Christmas is as much a time for checking work emails as it is for going to church, a survey has revealed.

Twenty-three per cent of 1060 people who completed a Colmar Brunton online survey said they would check their work emails on Christmas Day.

That is nearly as much as the 25 per cent who will go to a church service on Christmas Eve or Christmas Day.

Spokeswoman for the Auckland Catholic Diocese, Lyndsay Freer, said she thought people would "need to be a bit compulsive" to check work emails on Christmas Day.


But she said the statistics were a reflection of the fact a large number of people were not Christian, and of the increasing popularity of computers and smartphones.

"I don't suppose checking your work emails means you're not going to go to church ...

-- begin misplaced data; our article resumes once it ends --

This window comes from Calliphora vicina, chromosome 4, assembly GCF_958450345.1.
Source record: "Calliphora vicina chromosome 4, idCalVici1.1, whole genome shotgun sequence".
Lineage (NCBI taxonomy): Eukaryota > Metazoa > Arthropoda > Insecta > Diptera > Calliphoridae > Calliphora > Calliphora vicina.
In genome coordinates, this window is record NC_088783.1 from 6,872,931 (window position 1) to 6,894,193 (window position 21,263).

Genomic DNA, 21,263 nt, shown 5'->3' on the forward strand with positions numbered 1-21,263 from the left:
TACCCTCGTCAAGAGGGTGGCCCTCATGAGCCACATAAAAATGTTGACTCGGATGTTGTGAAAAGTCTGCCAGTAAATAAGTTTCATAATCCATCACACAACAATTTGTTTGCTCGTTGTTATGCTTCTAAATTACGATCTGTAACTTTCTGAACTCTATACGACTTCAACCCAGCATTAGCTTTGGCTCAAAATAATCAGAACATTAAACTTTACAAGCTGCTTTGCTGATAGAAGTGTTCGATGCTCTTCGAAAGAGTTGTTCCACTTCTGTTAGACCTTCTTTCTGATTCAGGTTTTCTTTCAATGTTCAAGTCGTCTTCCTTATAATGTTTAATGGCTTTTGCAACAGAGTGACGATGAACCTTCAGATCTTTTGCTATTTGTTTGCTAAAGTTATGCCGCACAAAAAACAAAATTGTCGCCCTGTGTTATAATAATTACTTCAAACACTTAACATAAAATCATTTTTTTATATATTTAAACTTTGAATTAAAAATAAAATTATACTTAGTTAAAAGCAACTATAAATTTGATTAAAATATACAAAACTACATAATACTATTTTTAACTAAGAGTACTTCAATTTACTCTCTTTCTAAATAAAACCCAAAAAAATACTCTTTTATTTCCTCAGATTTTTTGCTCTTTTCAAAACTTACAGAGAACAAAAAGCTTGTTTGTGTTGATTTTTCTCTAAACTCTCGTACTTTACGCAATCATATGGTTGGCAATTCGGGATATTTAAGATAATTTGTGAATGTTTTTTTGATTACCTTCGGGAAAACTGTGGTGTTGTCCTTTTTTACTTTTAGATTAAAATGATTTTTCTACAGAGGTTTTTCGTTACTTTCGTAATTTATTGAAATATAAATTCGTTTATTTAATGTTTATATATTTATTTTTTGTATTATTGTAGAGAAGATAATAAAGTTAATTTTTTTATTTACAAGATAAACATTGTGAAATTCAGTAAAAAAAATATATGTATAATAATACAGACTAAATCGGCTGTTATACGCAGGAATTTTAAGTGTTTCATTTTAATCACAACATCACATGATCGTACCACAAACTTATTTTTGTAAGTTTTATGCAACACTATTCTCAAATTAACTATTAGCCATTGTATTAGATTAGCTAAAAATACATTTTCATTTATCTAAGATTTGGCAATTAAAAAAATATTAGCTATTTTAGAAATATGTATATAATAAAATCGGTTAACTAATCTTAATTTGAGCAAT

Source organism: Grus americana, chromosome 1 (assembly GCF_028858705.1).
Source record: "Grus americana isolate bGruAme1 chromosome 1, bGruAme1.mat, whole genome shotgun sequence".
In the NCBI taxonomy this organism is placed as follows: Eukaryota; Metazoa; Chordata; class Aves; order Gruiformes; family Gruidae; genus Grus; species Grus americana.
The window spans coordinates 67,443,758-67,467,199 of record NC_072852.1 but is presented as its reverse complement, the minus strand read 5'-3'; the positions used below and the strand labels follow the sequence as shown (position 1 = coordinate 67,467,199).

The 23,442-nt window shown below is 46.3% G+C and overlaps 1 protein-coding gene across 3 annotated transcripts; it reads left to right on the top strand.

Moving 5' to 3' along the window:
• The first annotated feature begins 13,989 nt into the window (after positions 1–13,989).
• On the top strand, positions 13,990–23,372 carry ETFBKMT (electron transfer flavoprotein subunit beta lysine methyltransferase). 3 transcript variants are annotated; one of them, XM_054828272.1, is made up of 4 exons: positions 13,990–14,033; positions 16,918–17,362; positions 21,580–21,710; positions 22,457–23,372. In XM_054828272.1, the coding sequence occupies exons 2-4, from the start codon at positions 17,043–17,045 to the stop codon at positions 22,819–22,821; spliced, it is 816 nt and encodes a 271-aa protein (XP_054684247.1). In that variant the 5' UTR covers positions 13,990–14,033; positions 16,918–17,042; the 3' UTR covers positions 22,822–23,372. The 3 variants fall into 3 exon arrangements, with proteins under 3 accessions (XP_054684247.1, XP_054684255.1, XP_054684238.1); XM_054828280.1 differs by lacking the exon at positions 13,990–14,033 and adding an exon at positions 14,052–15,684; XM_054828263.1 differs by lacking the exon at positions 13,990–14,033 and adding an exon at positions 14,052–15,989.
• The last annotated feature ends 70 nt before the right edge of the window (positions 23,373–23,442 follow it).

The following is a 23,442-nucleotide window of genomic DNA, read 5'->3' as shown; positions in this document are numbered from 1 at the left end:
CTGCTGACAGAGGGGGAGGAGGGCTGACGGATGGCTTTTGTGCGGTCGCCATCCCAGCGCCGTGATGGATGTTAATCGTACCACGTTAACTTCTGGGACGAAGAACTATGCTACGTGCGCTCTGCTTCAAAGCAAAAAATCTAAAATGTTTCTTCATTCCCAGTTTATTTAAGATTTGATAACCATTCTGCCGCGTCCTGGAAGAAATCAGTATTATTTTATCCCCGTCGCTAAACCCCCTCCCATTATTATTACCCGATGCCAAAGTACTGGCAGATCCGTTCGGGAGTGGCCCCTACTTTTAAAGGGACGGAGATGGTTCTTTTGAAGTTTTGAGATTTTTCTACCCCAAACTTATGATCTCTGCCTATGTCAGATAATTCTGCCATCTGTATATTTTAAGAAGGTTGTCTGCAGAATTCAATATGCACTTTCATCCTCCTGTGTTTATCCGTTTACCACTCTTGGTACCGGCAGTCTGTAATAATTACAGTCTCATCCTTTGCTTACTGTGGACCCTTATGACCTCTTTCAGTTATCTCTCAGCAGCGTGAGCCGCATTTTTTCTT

"I don't know that I would check my work emails on Christmas Day.

"But certainly from the point of view from the Catholic churches ... our churches are absolutely chock-a-block full at Christmas time."

Tradition also takes a battering when it comes to the Christmas tree, with 71 per cent of those putting up a tree shunning the smell of pine in favour of a fake tree.

Santa Claus will go hungry during his dash around the country, with only 29 per cent of households planning to leave out food or a present for him.

The survey also showed the average age people stopped believing in Santa Claus was 8 years old.

But there is some comfort for those fearing the disintegration of society, with 84 per cent of people saying for them Christmas meant getting together with family and friends.


Thirty-four per cent of people said it was most about the birth of Christ, and 5 per cent of people said the day only meant time off work.

Christmas will be spent with relatives for 53 per cent of Kiwis this year.

And despite the tensions that can come with family reunions, 61 per cent of those surveyed said they would be spending Christmas Day where they wanted to be.

Just 11 per cent admitted they would rather be somewhere else.